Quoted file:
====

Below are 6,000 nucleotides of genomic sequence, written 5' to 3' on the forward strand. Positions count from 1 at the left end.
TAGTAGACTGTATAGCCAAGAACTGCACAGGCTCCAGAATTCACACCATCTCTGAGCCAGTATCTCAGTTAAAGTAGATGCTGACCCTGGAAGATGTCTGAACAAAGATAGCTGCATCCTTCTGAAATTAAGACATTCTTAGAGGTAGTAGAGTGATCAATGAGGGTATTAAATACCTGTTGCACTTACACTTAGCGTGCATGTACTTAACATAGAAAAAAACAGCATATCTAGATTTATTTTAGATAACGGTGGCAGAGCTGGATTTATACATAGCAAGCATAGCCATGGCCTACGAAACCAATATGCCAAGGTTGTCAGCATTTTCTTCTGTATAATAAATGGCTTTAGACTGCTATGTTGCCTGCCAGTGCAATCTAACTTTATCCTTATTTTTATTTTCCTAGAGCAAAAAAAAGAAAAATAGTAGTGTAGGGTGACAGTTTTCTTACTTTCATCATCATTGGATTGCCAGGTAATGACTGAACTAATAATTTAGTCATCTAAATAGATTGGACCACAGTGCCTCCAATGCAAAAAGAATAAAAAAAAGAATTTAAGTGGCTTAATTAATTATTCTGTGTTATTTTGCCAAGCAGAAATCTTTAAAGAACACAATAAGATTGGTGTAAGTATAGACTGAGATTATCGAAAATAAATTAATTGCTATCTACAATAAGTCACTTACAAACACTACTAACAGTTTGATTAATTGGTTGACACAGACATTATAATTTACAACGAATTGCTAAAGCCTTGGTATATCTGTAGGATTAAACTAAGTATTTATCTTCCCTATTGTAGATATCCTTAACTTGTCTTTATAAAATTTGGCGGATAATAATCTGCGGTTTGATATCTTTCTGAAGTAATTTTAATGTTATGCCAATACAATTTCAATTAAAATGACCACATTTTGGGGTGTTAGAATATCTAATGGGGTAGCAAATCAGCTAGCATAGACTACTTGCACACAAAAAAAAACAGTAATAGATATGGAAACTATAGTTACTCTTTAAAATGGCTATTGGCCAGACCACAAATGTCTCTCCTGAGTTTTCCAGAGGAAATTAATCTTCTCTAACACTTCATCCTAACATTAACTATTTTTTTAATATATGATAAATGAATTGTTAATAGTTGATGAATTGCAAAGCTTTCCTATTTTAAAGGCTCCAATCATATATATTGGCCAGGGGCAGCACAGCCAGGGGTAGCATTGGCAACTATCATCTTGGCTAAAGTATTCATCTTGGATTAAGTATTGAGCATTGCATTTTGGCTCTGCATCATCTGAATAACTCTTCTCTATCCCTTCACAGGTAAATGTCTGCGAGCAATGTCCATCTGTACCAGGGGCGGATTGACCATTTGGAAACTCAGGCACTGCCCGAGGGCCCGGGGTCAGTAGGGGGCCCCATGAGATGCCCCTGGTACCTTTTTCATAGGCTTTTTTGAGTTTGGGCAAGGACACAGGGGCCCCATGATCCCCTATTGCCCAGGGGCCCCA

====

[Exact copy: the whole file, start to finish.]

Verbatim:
Below are 6,000 nucleotides of genomic sequence, written 5' to 3' on the forward strand. Positions count from 1 at the left end.
TAGTAGACTGTATAGCCAAGAACTGCACAGGCTCCAGAATTCACACCATCTCTGAGCCAGTATCTCAGTTAAAGTAGATGCTGACCCTGGAAGATGTCTGAACAAAGATAGCTGCATCCTTCTGAAATTAAGACATTCTTAGAGGTAGTAGAGTGATCAATGAGGGTATTAAATACCTGTTGCACTTACACTTAGCGTGCATGTACTTAACATAGAAAAAAACAGCATATCTAGATTTATTTTAGATAACGGTGGCAGAGCTGGATTTATACATAGCAAGCATAGCCATGGCCTACGAAACCAATATGCCAAGGTTGTCAGCATTTTCTTCTGTATAATAAATGGCTTTAGACTGCTATGTTGCCTGCCAGTGCAATCTAACTTTATCCTTATTTTTATTTTCCTAGAGCAAAAAAAAGAAAAATAGTAGTGTAGGGTGACAGTTTTCTTACTTTCATCATCATTGGATTGCCAGGTAATGACTGAACTAATAATTTAGTCATCTAAATAGATTGGACCACAGTGCCTCCAATGCAAAAAGAATAAAAAAAAGAATTTAAGTGGCTTAATTAATTATTCTGTGTTATTTTGCCAAGCAGAAATCTTTAAAGAACACAATAAGATTGGTGTAAGTATAGACTGAGATTATCGAAAATAAATTAATTGCTATCTACAATAAGTCACTTACAAACACTACTAACAGTTTGATTAATTGGTTGACACAGACATTATAATTTACAACGAATTGCTAAAGCCTTGGTATATCTGTAGGATTAAACTAAGTATTTATCTTCCCTATTGTAGATATCCTTAACTTGTCTTTATAAAATTTGGCGGATAATAATCTGCGGTTTGATATCTTTCTGAAGTAATTTTAATGTTATGCCAATACAATTTCAATTAAAATGACCACATTTTGGGGTGTTAGAATATCTAATGGGGTAGCAAATCAGCTAGCATAGACTACTTGCACACAAAAAAAAACAGTAATAGATATGGAAACTATAGTTACTCTTTAAAATGGCTATTGGCCAGACCACAAATGTCTCTCCTGAGTTTTCCAGAGGAAATTAATCTTCTCTAACACTTCATCCTAACATTAACTATTTTTTTAATATATGATAAATGAATTGTTAATAGTTGATGAATTGCAAAGCTTTCCTATTTTAAAGGCTCCAATCATATATATTGGCCAGGGGCAGCACAGCCAGGGGTAGCATTGGCAACTATCATCTTGGCTAAAGTATTCATCTTGGATTAAGTATTGAGCATTGCATTTTGGCTCTGCATCATCTGAATAACTCTTCTCTATCCCTTCACAGGTAAATGTCTGCGAGCAATGTCCATCTGTACCAGGGGCGGATTGACCATTTGGAAACTCAGGCACTGCCCGAGGGCCCGGGGTCAGTAGGGGGCCCCATGAGATGCCCCTGGTACCTTTTTCATAGGCTTTTTTGAGTTTGGGCAAGGACACAGGGGCCCCATGATCCCCTATTGCCCAGGGGCCCCA